He was on the move again, pushing his way through the pedestrian walkways, past the crowded restaurants and coffee bars. Exotic looking women with liquid hips were shopping in the designer stores, businessmen were conducting meetings over a plate of meze, and friends were chatting over cups of Cafe Blanc, the herbal tea made from hot water, orange blossom and honey. It was easy to see, thought Gorilla, why Beirut was described as the Paris of the Orient.
He moved at a steady pace along Hamra Street, being careful not to catch anyone's eyes directly, or bump into the mass of bodies packed onto the pavements. If he had ‘bumped’ anyone it would have been greeted with a respectful “Pardon en moi.” Today, he was using French as it fitted in better with his cover and would disguise his identity for later.
It was then that he saw his ‘Squire’. A fat man with a standard moustache and swarthy complexion, he was sitting in an old Buick. His cover was that of a Servee driver, the name for the local taxi service. Both the car and the driver had definitely seen better days. A Squire was a local, low-level intelligence asset who provided equipment or services to visiting field agents. Forged documents, money, safe-houses, weapons and transport all fell within a Squire's remit, and very much like their counterparts from the Middle Ages, they were expected to be on call at short notice.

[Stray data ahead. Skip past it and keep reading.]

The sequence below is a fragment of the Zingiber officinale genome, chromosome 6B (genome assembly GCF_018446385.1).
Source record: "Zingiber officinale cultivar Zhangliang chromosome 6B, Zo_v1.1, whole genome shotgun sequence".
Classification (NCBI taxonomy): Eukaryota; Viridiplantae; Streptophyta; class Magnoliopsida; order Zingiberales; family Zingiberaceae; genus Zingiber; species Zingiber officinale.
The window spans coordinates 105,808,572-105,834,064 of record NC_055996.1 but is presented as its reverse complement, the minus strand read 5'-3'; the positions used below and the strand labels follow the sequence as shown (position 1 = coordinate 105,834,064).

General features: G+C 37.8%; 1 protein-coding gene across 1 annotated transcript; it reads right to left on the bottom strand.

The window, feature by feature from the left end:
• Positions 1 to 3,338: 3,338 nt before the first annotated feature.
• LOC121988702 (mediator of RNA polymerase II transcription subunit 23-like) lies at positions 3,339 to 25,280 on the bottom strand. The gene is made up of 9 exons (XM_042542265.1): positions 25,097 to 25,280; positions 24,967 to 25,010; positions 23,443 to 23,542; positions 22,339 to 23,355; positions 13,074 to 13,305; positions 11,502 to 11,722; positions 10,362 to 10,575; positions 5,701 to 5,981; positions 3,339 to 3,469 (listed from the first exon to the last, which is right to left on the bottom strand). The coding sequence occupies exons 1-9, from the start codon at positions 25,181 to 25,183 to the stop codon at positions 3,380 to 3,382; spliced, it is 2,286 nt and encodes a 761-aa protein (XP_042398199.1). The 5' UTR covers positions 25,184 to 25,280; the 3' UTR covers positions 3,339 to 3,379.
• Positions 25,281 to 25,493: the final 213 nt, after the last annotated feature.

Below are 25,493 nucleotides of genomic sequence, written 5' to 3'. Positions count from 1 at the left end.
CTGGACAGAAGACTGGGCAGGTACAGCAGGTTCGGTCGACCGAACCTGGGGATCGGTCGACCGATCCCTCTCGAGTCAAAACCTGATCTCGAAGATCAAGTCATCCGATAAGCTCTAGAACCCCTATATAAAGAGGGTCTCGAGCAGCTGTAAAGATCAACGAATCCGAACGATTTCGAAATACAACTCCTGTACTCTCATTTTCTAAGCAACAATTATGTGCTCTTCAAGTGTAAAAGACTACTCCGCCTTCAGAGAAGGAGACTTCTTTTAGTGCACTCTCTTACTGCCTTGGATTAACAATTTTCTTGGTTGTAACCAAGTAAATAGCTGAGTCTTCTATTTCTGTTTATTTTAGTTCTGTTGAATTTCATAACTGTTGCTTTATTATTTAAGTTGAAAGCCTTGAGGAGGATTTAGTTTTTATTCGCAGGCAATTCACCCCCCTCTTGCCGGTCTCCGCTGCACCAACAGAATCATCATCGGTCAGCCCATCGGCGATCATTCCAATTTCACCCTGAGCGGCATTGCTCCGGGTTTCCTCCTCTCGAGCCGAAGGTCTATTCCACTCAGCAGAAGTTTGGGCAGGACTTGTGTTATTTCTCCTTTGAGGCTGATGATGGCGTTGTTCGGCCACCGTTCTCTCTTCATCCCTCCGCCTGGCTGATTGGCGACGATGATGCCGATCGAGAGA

A quick glance, then Gorilla strode across and smoothly entered the rear passenger side of the vehicle. If he thought that it was hot out on the street, it was nothing compared to the stifling mugginess that he faced inside the car. On its plus side, the vehicle had limited visibility, partly due to the dust-laden windows that had never been cleaned, thus allowing the meeting inside the vehicle to be as discreet as it was ever going to be.
The Squire remained stock still, and he continued to stare out of the window at the passers-by. Hamra Street was busy at this time of the day, and it made it harder to spot local surveillance teams, so he spoke out of the corner of his mouth and flicked an occasional glance in his rear view mirror.
“Sallam Allaikum,” said the driver.
“Allaikum Sallam,” replied Gorilla. With the formalities complete, they settled down to business.
“You know where you are going?”
Gorilla nodded. He'd read the reports and knew the route from studying a local map.